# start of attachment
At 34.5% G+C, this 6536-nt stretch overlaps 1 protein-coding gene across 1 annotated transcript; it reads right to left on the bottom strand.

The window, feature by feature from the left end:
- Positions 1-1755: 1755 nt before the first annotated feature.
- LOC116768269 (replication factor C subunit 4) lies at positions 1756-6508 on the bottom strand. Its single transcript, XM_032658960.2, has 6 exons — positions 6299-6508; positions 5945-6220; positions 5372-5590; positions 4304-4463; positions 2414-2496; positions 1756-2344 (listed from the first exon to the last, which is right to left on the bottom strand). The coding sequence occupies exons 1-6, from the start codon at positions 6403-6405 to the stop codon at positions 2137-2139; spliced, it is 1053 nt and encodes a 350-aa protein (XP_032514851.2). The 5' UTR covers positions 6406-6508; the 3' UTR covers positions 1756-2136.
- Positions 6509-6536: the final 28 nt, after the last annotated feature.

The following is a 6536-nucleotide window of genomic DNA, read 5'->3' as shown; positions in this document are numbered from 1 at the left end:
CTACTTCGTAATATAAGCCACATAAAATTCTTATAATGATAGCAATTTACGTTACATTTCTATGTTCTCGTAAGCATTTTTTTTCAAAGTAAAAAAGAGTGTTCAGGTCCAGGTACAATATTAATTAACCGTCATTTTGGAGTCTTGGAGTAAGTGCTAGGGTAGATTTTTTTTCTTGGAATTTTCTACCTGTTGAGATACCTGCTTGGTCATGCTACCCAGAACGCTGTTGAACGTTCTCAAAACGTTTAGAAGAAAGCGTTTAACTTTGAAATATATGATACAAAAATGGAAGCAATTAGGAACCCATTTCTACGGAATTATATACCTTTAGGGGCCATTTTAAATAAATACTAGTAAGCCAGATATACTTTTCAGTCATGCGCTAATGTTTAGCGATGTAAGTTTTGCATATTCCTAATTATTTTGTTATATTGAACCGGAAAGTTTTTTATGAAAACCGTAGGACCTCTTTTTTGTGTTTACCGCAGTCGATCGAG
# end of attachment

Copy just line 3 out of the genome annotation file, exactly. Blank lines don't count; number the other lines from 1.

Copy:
- Positions 1-1755: 1755 nt before the first annotated feature.